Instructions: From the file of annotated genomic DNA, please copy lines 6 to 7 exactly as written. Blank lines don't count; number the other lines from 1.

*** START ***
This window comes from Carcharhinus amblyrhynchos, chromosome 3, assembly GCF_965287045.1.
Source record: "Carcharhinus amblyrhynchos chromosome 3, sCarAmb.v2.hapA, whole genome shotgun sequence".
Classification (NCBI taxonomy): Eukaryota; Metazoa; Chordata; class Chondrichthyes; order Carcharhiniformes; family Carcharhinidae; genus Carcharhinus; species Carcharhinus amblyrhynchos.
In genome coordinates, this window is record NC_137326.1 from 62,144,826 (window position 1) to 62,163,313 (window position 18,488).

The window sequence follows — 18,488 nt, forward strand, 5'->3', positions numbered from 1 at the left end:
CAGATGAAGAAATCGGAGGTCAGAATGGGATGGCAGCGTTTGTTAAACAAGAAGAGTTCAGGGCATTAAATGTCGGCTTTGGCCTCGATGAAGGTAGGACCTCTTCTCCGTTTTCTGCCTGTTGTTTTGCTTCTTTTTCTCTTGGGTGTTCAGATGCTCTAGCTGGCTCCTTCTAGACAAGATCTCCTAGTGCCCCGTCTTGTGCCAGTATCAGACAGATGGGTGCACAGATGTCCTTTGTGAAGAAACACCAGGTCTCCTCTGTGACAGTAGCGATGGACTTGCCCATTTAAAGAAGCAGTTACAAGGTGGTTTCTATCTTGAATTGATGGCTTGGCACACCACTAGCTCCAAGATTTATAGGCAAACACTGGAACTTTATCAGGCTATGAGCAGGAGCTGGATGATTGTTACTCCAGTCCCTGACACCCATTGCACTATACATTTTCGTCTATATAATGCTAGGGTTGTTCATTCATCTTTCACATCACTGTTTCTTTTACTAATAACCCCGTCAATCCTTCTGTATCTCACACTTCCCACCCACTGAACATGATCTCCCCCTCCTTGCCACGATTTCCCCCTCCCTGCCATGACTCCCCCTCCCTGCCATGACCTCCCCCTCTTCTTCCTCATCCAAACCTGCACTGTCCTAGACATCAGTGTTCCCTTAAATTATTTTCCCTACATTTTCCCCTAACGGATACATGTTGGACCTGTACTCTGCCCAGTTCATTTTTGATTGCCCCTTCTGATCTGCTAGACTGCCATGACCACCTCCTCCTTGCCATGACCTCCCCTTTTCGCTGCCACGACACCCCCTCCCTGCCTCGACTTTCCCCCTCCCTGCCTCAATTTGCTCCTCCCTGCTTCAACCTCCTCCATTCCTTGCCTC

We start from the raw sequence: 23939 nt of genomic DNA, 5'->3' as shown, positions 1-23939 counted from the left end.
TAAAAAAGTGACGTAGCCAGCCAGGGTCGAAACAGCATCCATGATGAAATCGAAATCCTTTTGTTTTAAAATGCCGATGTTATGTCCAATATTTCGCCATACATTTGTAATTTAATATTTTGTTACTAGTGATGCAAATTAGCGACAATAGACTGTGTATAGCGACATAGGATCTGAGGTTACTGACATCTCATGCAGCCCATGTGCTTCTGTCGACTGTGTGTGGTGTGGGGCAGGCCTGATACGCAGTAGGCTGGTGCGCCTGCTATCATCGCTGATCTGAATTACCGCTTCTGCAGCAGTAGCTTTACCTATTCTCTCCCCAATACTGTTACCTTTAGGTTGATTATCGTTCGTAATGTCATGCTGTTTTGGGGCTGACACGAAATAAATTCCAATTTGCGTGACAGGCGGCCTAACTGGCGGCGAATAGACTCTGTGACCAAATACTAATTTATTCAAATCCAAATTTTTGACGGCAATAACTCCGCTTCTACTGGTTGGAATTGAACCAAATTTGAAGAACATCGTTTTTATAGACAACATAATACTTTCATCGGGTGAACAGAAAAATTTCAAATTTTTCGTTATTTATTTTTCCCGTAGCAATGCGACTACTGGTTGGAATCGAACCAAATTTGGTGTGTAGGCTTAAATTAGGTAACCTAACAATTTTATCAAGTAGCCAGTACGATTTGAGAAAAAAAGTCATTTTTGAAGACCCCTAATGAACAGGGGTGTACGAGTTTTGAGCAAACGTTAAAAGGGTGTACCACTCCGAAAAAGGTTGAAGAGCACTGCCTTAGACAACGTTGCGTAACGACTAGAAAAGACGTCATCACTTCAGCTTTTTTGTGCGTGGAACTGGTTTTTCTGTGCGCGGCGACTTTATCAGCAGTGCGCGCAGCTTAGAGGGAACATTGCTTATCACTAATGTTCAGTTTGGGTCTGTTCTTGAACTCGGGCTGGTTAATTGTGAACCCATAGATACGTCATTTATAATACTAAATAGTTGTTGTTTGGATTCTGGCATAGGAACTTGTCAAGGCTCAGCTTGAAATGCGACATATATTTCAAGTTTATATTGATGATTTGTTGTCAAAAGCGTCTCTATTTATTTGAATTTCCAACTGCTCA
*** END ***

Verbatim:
CAGATGAAGAAATCGGAGGTCAGAATGGGATGGCAGCGTTTGTTAAACAAGAAGAGTTCAGGGCATTAAATGTCGGCTTTGGCCTCGATGAAGGTAGGACCTCTTCTCCGTTTTCTGCCTGTTGTTTTGCTTCTTTTTCTCTTGGGTGTTCAGATGCTCTAGCTGGCTCCTTCTAGACAAGATCTCCTAGTGCCCCGTCTTGTGCCAGTATCAGACAGATGGGTGCACAGATGTCCTTTGTGAAGAAACACCAGGTCTCCTCTGTGACAGTAGCGATGGACTTGCCCATTTAAAGAAGCAGTTACAAGGTGGTTTCTATCTTGAATTGATGGCTTGGCACACCACTAGCTCCAAGATTTATAGGCAAACACTGGAACTTTATCAGGCTATGAGCAGGAGCTGGATGATTGTTACTCCAGTCCCTGACACCCATTGCACTATACATTTTCGTCTATATAATGCTAGGGTTGTTCATTCATCTTTCACATCACTGTTTCTTTTACTAATAACCCCGTCAATCCTTCTGTATCTCACACTTCCCACCCACTGAACATGATCTCCCCCTCCTTGCCACGATTTCCCCCTCCCTGCCATGACTCCCCCTCCCTGCCATGACCTCCCCCTCTTCTTCCTCATCCAAACCTGCACTGTCCTAGACATCAGTGTTCCCTTAAATTATTTTCCCTACATTTTCCCCTAACGGATACATGTTGGACCTGTACTCTGCCCAGTTCATTTTTGATTGCCCCTTCTGATCTGCTAGACTGCCATGACCACCTCCTCCTTGCCATGACCTCCCCTTTTCGCTGCCACGACACCCCCTCCCTGCCTCGACTTTCCCCCTCCCTGCCTCAATTTGCTCCTCCCTGCTTCAACCTCCTCCATTCCTTGCCTC

We start from the raw sequence: 23939 nt of genomic DNA, 5'->3' as shown, positions 1-23939 counted from the left end.